Students celebrate culture, recognize history

The African Cultural Association began Black History Month by screening the documentary “The Neo African Americans,” which addresses how African Americans identify themselves in the United States.

This event, held on Wednesday, is one of many that are occurring across campus throughout February. From benefit concerts by the Black Chorus to colloquiums put on by the Department of African American Studies, numerous registered student organizations and University groups are celebrating with diverse events.

“I feel that we need to be educated about black history and not just say, ‘Oh, it’s Black History Month. Let’s just sit down and do nothing,’” said Patricia Bonsu, senior in AHS and vice president of the African Cultural Association. “We need to educate the whole campus, not just black people, (or) white people, (or) Asians, everybody,”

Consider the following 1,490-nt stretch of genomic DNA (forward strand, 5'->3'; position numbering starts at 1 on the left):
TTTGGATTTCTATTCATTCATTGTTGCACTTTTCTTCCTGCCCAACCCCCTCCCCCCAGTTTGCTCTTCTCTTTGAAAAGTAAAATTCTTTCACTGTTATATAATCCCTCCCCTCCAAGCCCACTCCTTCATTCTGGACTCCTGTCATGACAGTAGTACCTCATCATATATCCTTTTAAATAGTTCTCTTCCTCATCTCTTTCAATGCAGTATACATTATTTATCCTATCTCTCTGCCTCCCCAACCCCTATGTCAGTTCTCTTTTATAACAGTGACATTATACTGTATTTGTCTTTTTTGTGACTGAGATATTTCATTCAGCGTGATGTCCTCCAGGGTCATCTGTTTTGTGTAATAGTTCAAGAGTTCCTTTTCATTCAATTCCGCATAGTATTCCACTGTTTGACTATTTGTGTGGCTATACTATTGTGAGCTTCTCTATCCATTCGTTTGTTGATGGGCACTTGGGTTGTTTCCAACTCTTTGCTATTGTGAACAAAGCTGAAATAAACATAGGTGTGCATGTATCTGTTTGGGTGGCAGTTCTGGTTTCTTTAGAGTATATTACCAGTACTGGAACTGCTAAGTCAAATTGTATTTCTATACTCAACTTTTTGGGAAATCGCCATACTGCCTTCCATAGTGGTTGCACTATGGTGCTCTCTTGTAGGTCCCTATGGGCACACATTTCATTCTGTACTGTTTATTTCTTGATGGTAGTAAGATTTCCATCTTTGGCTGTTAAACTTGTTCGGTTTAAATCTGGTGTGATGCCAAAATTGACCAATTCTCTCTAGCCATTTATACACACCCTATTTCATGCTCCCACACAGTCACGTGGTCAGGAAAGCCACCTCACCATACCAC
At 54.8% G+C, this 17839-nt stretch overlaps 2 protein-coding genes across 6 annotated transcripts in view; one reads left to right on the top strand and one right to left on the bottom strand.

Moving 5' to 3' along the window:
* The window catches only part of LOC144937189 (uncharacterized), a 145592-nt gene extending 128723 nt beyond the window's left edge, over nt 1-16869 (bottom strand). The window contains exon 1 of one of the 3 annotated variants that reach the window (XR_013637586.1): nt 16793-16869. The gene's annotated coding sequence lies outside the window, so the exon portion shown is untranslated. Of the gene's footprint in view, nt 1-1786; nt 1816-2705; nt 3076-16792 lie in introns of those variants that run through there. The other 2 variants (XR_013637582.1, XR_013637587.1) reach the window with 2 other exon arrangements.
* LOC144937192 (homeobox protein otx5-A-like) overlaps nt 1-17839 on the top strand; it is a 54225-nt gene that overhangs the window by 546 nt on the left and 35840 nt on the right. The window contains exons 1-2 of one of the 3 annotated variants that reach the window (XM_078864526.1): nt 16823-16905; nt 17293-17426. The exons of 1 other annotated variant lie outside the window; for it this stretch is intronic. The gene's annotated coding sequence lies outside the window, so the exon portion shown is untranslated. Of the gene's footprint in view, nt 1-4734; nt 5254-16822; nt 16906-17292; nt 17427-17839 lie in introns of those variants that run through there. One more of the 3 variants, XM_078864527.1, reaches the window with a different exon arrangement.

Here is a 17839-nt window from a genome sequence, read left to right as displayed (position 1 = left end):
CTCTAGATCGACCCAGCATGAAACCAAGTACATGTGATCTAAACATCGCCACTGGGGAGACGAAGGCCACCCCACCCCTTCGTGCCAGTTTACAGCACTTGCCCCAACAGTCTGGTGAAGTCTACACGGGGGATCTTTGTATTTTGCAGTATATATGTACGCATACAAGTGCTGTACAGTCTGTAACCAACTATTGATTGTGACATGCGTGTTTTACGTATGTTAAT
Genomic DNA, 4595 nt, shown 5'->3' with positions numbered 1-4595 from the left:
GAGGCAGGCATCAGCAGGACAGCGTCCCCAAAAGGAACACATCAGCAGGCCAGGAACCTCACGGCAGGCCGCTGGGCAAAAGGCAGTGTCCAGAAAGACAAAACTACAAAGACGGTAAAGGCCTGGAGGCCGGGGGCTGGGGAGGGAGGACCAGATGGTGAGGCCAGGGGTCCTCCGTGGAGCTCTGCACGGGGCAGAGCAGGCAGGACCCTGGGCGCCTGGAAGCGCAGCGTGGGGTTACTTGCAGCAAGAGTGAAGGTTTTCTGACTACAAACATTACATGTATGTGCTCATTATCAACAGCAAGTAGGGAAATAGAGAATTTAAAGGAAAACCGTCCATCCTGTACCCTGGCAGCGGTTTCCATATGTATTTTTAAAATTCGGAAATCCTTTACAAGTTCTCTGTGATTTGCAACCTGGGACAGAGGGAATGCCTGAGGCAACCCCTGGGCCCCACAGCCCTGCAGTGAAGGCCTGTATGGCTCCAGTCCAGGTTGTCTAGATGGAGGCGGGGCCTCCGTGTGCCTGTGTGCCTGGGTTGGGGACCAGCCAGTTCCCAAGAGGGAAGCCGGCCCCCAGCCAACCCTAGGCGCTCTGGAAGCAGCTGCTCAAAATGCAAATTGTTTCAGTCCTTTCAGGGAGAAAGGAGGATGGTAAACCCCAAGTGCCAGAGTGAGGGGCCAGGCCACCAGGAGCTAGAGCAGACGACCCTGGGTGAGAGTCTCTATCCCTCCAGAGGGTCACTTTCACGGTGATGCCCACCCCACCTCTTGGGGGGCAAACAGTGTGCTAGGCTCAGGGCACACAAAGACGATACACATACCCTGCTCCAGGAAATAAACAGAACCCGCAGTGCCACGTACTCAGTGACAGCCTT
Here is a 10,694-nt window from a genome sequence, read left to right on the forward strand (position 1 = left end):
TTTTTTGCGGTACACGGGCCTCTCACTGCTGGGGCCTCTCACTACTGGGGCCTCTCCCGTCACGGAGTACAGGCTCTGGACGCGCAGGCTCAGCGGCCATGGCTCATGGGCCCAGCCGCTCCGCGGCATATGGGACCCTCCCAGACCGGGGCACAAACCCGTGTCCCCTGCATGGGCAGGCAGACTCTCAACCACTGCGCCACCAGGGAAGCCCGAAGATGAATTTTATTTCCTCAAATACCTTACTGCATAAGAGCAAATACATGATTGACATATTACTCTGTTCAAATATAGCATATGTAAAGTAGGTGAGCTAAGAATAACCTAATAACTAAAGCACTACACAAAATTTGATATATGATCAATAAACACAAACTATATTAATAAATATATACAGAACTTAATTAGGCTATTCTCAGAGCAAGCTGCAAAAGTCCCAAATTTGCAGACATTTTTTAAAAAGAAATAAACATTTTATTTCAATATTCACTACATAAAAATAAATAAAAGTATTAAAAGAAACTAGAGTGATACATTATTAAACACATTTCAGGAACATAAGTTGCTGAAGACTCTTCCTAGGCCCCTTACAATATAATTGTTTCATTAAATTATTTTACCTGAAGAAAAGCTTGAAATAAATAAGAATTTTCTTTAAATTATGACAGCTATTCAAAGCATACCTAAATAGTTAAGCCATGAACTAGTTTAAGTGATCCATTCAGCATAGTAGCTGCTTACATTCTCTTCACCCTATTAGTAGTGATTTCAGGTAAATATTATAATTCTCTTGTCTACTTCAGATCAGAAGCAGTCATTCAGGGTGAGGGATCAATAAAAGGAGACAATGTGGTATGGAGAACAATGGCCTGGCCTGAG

Black History Month was pioneered in the 1920s by Carter G. Woodson, who was an African American historian and scholar to study black history. The event was created to celebrate the culture and history of African Americans. Head of the Department of African American Studies, Ron Jackson said that recognizing Black History Month throughout the month of February is one of the most important ways the history of black people is celebrated.

“The reason we have Black History Month, Women’s History Month, and a variety of other cultural history months is just to remind people that there are a set of important legacies that need to be acknowledged, recognized, and celebrated,” Jackson said.

Jessica Imarenezor, senior in LAS, added that similar to how former servicemen are recognized on Veterans Day, Black History Month provides all Americans with the opportunity to celebrate and recognize the contribution of blacks to the United States’ history and culture.